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Thursday, September 22, 2011

Authority of the arbitrator to fashion a remedy

Authority of the arbitrator to fashion a remedy
CCNY v Aiello, 295 A.D.2d 163

In the Aiello case, the significant issue concerned the authority of the arbitrator to fashion a remedy. The Appellate Division said that all limitations on the authority of the arbitrator set out in the collective bargaining agreement had to be observed by the arbitrator.

The case arose after the City University of New York decided not to reappoint Professor Rita Aiello for the 1999-2000 academic year. Aiello filed a grievance in accordance with the collective bargaining agreement. Ultimately the arbitrator ruled in her favor and directed that:

1. City University reappoint Aiello for one academic year if so recommended by a select faculty committee; and

2. All future reappointment decisions concerning Aiello be made by a select faculty committee.

The Appellate Division sustained a State Supreme Court decision that vacated that part of the arbitration award directing that all future reappointment decisions concerning Aiello be made by a select faculty committee.

The Appellate Division pointed out that although relevant provision of the collective bargaining agreement -- Section 20.5(c)(1) -- authorized the arbitrator to direct that a grievant's reappointment be decided, in effect, by a select faculty committee, "the same section also limits any such substitute decision making to "the action from which the grievance arose."

Here the grievance was triggered solely by University's decision not to reappoint Aiello for the 1999-2000 academic year. Thus, said the court, by directing that any future reappointments of Aiello had to be decided by a select faculty committee, the arbitrator exceeded the authority as set out in Section 20.5(c)(1) of the agreement.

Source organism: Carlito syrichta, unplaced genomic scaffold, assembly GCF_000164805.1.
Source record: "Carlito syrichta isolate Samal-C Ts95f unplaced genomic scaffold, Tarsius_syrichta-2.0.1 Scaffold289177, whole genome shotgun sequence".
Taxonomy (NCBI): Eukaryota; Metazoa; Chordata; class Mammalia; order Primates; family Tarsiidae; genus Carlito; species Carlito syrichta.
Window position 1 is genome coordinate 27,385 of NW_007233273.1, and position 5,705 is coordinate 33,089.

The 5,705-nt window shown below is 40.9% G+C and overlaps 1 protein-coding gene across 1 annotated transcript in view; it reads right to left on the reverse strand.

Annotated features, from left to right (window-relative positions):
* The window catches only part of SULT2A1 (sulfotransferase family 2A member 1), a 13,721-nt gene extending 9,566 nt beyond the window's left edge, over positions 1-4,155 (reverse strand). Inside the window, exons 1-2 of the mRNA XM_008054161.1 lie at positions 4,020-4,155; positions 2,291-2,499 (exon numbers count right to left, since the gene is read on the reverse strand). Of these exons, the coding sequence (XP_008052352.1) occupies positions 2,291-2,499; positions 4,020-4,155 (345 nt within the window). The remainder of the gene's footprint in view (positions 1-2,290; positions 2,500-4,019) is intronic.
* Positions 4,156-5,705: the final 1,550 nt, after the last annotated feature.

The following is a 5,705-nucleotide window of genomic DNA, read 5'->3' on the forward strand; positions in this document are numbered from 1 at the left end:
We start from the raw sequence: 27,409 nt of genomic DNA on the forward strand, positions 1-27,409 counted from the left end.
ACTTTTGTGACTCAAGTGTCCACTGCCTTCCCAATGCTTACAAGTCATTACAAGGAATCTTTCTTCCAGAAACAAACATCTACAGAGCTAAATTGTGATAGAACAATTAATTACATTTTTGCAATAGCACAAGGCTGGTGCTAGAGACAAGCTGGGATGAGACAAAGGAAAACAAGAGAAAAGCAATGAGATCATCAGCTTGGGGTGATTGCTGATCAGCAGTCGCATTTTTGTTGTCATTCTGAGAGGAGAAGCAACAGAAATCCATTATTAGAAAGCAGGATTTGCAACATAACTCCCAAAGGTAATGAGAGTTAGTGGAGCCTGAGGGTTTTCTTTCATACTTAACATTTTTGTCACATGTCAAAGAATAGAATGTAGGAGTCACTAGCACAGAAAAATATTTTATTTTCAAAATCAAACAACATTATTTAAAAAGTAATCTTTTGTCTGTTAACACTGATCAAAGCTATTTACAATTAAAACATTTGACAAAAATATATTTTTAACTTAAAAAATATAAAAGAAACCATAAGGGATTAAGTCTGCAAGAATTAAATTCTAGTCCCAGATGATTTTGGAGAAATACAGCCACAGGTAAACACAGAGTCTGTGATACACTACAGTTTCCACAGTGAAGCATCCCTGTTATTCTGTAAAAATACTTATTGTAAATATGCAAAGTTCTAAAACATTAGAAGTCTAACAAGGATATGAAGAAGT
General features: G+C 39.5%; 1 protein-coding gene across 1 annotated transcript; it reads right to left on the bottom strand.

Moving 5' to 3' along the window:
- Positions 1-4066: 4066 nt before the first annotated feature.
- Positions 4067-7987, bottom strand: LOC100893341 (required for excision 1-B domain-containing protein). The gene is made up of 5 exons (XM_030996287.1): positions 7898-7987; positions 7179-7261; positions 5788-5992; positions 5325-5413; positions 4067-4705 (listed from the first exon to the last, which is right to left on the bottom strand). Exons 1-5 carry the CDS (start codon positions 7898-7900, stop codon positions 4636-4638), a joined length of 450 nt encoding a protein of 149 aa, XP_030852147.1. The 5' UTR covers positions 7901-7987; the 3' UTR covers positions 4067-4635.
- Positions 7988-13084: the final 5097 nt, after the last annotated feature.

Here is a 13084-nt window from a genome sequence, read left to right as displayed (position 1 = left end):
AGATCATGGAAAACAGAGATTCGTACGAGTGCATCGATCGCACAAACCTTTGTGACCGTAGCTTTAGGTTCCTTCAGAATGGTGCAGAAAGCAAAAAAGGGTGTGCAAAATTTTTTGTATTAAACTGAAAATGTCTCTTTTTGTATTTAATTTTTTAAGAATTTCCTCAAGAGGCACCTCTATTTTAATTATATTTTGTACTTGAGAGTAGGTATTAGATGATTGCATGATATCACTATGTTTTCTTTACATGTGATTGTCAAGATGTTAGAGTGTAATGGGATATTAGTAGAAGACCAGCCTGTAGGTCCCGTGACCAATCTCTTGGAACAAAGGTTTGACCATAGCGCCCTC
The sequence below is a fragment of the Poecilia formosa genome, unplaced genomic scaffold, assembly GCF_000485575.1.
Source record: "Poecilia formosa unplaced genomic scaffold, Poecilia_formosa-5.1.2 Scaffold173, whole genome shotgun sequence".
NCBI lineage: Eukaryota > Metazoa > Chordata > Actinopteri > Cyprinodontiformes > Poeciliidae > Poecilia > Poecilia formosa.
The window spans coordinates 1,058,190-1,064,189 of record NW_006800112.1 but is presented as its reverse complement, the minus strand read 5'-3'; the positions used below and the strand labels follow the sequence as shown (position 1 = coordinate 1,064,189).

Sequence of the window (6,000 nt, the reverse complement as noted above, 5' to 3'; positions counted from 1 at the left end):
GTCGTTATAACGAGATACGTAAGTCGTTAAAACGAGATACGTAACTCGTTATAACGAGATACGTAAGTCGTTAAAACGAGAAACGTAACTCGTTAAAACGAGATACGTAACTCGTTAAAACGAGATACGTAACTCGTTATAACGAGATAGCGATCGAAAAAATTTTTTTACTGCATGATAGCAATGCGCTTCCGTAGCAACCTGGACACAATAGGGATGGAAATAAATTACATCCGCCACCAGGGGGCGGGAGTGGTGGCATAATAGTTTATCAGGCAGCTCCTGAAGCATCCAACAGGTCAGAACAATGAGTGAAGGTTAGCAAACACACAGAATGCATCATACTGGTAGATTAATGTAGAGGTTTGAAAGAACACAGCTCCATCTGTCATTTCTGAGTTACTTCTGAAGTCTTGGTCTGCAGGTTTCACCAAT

Were this not sufficient, the Appellate Division also commented that the arbitrator had violated another contract provision -- Section 20.6. Section 20.6 provides that the arbitrator may not modify or amend the collective bargaining agreement.

In addition, the decision notes that the fact that there was some "arbitral precedent for an award like that rendered" by the arbitrator in Aiello's case cannot be relied on by her, citing New York City Transit Authority v Patrolmen's Benevolent Association, 129 AD2d 708, appeal dismissed 70 NY2d 719.

Also rejected was Aiello's argument that "the decision-making process resulting in the denial of her reappointment for the academic year 2001-2002 was so tainted as to demonstrate the truth of the arbitrator's forecast that [the University] was incapable of making fair academic judgments in her case." The appropriate course of action, said the court, would be for Aiello to again resort to the contract grievance procedure if she believed she was improperly denied reappointment in the future. 

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The Discipline Book at http://thedisciplinebook.blogspot.com/

A Reasonable Penalty Under The Circumstances at http://nypplarchives.blogspot.com

The Disability Benefits E-book: at http://section207.blogspot.com/

Layoff, Preferred Lists at http://nylayoff.blogspot.com/

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